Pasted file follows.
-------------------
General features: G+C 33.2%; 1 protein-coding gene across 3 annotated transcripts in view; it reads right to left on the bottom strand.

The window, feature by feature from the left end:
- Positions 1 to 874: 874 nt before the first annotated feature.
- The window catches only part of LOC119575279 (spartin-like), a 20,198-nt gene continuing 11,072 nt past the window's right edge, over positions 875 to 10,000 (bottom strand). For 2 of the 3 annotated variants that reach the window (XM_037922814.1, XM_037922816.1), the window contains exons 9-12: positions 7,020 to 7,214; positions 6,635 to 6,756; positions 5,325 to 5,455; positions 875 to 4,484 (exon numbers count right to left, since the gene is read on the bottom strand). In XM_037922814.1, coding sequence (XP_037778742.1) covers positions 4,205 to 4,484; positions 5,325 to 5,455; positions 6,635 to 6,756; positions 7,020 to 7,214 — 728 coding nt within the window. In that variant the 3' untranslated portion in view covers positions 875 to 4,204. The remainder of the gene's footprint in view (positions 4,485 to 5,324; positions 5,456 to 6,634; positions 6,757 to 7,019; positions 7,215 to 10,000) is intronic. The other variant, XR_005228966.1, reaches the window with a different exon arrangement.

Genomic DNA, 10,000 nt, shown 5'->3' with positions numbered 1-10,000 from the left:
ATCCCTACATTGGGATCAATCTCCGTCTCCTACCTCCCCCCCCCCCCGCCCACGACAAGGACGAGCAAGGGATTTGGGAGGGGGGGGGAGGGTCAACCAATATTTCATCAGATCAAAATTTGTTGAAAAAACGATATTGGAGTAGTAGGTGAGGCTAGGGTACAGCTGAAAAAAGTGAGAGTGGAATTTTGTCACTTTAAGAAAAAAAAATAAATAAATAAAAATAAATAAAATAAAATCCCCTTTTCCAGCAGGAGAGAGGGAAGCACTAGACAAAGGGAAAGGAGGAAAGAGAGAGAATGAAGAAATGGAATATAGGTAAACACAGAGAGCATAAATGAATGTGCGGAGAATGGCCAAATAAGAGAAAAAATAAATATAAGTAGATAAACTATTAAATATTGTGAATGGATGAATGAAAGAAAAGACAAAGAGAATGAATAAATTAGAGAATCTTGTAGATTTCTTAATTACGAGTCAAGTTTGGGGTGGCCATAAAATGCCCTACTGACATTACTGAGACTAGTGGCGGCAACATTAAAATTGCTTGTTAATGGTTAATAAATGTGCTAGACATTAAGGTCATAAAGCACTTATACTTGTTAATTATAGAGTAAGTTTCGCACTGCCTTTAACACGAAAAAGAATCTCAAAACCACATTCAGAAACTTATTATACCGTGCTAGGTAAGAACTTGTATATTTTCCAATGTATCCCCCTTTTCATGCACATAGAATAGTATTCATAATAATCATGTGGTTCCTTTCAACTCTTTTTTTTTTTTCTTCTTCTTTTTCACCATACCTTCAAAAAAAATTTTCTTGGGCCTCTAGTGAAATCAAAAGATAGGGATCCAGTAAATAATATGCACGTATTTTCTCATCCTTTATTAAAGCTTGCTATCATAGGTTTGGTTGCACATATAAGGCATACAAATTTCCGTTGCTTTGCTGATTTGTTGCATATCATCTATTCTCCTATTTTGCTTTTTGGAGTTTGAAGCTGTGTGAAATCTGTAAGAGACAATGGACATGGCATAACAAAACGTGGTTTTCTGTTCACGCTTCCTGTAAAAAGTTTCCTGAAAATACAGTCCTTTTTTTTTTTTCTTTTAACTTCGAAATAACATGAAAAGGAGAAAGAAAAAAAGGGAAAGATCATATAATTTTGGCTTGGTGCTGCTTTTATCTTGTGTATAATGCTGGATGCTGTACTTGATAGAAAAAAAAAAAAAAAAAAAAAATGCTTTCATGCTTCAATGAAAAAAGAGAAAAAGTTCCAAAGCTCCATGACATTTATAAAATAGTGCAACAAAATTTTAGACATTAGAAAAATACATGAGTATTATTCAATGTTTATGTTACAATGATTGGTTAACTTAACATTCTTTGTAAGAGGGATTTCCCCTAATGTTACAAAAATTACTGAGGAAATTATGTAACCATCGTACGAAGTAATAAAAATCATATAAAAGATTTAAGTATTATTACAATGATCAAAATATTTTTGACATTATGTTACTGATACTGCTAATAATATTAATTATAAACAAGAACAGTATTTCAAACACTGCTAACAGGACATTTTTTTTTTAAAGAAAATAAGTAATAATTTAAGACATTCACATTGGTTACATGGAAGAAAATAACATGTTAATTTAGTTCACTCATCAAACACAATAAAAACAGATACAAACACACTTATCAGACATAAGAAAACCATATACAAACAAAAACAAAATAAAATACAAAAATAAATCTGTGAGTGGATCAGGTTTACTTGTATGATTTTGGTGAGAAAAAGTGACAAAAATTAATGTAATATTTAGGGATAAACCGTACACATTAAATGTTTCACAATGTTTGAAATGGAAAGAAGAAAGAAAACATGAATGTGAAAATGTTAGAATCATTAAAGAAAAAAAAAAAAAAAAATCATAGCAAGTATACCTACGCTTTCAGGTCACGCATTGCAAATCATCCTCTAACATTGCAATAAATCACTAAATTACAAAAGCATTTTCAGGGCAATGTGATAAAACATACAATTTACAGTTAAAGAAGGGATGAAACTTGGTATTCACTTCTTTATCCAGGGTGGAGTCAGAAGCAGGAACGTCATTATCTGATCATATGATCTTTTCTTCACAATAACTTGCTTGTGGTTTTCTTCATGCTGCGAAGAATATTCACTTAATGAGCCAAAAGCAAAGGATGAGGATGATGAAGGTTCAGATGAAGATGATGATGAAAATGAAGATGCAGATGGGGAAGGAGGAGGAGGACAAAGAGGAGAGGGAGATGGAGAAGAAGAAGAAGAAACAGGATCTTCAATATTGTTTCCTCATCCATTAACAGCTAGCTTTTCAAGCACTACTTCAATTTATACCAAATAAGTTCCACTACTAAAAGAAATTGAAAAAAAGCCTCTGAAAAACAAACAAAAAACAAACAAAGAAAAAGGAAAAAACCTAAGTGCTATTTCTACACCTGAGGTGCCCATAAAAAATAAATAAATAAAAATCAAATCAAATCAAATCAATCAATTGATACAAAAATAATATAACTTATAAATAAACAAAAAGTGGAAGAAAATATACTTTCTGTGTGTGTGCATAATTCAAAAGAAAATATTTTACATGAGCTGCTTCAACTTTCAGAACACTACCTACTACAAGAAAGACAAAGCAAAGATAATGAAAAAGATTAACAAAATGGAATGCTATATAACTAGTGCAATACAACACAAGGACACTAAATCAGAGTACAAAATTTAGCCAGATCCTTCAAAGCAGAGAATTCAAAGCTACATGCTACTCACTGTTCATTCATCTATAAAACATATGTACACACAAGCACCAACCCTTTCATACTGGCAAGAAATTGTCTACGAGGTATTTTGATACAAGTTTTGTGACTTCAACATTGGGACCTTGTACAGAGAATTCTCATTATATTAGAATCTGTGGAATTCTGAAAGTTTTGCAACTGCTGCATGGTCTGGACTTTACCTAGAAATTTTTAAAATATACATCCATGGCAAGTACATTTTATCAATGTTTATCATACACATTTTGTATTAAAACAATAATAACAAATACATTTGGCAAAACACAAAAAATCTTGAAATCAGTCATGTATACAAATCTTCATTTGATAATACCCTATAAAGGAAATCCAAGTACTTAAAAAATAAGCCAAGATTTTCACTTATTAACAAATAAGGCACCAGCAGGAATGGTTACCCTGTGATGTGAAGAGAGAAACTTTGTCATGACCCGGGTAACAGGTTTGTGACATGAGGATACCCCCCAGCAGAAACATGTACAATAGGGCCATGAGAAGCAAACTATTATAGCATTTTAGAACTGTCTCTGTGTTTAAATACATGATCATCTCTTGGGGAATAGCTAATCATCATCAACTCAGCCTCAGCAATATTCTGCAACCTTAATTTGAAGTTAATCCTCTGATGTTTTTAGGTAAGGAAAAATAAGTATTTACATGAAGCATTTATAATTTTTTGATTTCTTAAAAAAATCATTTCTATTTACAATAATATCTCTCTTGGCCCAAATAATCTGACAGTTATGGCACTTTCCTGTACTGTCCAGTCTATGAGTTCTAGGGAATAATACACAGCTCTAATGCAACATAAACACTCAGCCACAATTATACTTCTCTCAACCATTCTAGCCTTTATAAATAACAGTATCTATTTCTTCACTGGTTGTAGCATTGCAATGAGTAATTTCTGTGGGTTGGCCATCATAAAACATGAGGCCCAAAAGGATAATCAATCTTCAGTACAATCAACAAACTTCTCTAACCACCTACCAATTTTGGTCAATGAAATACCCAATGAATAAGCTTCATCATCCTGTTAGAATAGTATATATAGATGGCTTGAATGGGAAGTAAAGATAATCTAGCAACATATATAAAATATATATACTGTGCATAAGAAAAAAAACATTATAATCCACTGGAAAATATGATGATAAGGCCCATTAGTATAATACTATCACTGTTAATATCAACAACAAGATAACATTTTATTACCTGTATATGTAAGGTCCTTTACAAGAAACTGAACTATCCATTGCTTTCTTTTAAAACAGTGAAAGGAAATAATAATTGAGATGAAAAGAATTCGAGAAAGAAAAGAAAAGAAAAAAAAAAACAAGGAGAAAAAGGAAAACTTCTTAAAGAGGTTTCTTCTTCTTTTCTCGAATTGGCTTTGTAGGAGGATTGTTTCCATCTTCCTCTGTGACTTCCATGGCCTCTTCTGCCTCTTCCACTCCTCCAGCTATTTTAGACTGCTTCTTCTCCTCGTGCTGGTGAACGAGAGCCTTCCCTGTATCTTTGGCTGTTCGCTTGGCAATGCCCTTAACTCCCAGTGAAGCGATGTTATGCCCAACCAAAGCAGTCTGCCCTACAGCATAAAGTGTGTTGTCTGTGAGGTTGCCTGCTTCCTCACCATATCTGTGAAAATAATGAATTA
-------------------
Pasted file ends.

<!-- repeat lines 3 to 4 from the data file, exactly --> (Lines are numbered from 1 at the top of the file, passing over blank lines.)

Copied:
- Positions 1 to 874: 874 nt before the first annotated feature.
- The window catches only part of LOC119575279 (spartin-like), a 20,198-nt gene continuing 11,072 nt past the window's right edge, over positions 875 to 10,000 (bottom strand). For 2 of the 3 annotated variants that reach the window (XM_037922814.1, XM_037922816.1), the window contains exons 9-12: positions 7,020 to 7,214; positions 6,635 to 6,756; positions 5,325 to 5,455; positions 875 to 4,484 (exon numbers count right to left, since the gene is read on the bottom strand). In XM_037922814.1, coding sequence (XP_037778742.1) covers positions 4,205 to 4,484; positions 5,325 to 5,455; positions 6,635 to 6,756; positions 7,020 to 7,214 — 728 coding nt within the window. In that variant the 3' untranslated portion in view covers positions 875 to 4,204. The remainder of the gene's footprint in view (positions 4,485 to 5,324; positions 5,456 to 6,634; positions 6,757 to 7,019; positions 7,215 to 10,000) is intronic. The other variant, XR_005228966.1, reaches the window with a different exon arrangement.